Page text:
|Other names||Costosternal syndrome, anterior chest wall syndrome, costosternal chondrodynia, parasternal chondrodynia|
|The costal cartilages|
|Symptoms||Pain and tenderness at the costal cartilage|
|Duration||Weeks to months|
|Risk factors||Repetitive physical activities, preceding cough|
|Diagnostic method||Based on symptoms after ruling out other causes|
|Differential diagnosis||Heart attack, angina, heartburn, pneumonia, pulmonary embolism, shingles, Tietze's syndrome|
|Treatment||NSAIDs, ice and heat, physiotherapy|
|Frequency||~25% of chest pain|
Costochondritis is chest wall pain at the costal cartilage, the structure that connects each rib to the sternum. The pain is generally localized and can be recreated by pushing on the area. Multiple areas of cartilage may be involved. Pain may be worsened with certain movements and taking a deep breath. The quality of the pain may be sharp or dull. Costochondritis typically resolves with time, though may recur.
Risk factors include repetitive physical activities or a preceding cough. Diagnosis involves ruling out other conditions that may present similarly including: heart attack, angina, heartburn, pneumonia, and pulmonary embolism. Vitals signs are generally normal. The underlying mechanism is believed to involved inflammation. If swelling is involved the condition is known as Tietze's syndrome, a term which maybe used interchangeably but is considered a separate disease.
Chest pain is considered a medical emergency until life-threatening diseases are ruled out. Treatment of costochondritis may include rest, ice and heat, paracetamol (acetaminophen), and nonsteroidal anti-inflammatory medications (NSAIDs). Persistent cases may be managed with physiotherapy or local steroid injections. Costochondritis represents about 13 to 36%% of cases of chest pain. Both children and adults may be affected.
Signs and symptoms
Pain or tenderness to palpation usually occurs on the sides of the sternum, affects multiple ribs, and is often worsened with coughing, deep breathing, or physical activity. On physical examination, a physician inspects and feels the patient for swollen or tender areas, and can often produce the pain of costochondritis by moving the patient's rib cage or arms.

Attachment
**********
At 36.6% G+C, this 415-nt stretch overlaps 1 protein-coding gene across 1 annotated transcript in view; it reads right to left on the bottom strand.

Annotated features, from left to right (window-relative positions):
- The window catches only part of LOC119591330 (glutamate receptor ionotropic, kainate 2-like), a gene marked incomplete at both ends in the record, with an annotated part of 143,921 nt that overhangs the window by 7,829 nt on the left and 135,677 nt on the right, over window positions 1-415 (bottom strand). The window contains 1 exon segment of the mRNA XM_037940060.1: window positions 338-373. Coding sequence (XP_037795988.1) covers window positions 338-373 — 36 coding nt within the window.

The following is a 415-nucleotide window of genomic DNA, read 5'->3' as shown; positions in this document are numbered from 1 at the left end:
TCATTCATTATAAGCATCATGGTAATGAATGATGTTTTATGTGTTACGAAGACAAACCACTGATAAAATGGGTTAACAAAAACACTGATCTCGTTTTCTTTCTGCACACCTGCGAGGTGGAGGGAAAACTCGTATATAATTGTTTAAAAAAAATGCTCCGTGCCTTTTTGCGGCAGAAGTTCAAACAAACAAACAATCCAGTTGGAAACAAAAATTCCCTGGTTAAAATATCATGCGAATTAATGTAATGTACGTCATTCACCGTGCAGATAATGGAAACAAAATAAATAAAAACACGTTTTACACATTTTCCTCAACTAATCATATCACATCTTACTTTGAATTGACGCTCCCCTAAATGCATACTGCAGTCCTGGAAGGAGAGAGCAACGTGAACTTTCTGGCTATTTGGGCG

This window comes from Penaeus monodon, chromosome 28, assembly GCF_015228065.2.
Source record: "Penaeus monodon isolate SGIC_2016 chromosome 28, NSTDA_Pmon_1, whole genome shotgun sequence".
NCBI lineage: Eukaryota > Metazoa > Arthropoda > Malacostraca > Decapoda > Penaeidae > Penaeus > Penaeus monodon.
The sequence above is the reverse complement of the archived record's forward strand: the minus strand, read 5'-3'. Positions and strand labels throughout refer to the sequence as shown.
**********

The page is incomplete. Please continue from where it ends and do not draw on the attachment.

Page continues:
A factor that may aid in the differentiation of costochondritis from Tietze syndrome is the location of the pain on the sternum. Costochondritis typically affects the third, fourth, and fifth costosternal joints in contrast to Tietze's syndrome, which usually affects the second or third costosternal joint. Pain from costochondritis typically resolves within one year.
In most cases of costochondritis, no cause is identified. However, it may be the result of physical trauma (due to direct injury, strenuous lifting, or severe bouts of coughing), associated with scoliosis, ankylosing spondylitis, rheumatoid arthritis, osteoarthritis, or a tumor (benign or cancerous).
Infection of the costosternal joint may cause costochondritis in rare cases. Most cases of infectious costochondritis are caused by Actinomyces, Staphylococcus aureus, Candida albicans, and Salmonella. In rare cases, Escherichia coli can be a cause of infectious costochondritis. There are reports of an associated with chest binding, as practiced by some members of the transgender community.
The pathogenesis underlying the development of costochondritis remains unclear. Proposed mechanisms of injury include neurogenic inflammation, muscular imbalance, increased muscular pull on the rib, mechanical dysfunction at the costotransverse joint of the rib, or a derangement of the mechanical structure of the costochondral junction.
Costochondritis may be treated rest, ice, heat, and pain medications. Medication may include nonsteroidal anti-inflammatory drugs (NSAIDs) such as ibuprofen or paracetamol (acetaminophen). Persistent cases may be managed with physiotherapy or local steroid injections. In severe cases opioids, tricyclic antidepressantss such as amitriptyline, or gabapentin may be used. While steroids by mouth or by injection may be used for cases unresponsive to NSAIDs; this treatment has not been well studied. Rest from stressful physical activity is often advised during the recovery period.
Costochondritis is a common condition and is responsible for 30% of emergency room chest-pain-related visits. One-fifth of visits to the primary care physician are for musculoskeletal chest pain; of this 20% of primary care office visits, 13% are due to costochondritis. Costochondritis cases are most often seen in people older than age 40 and occur more often in women than in men.
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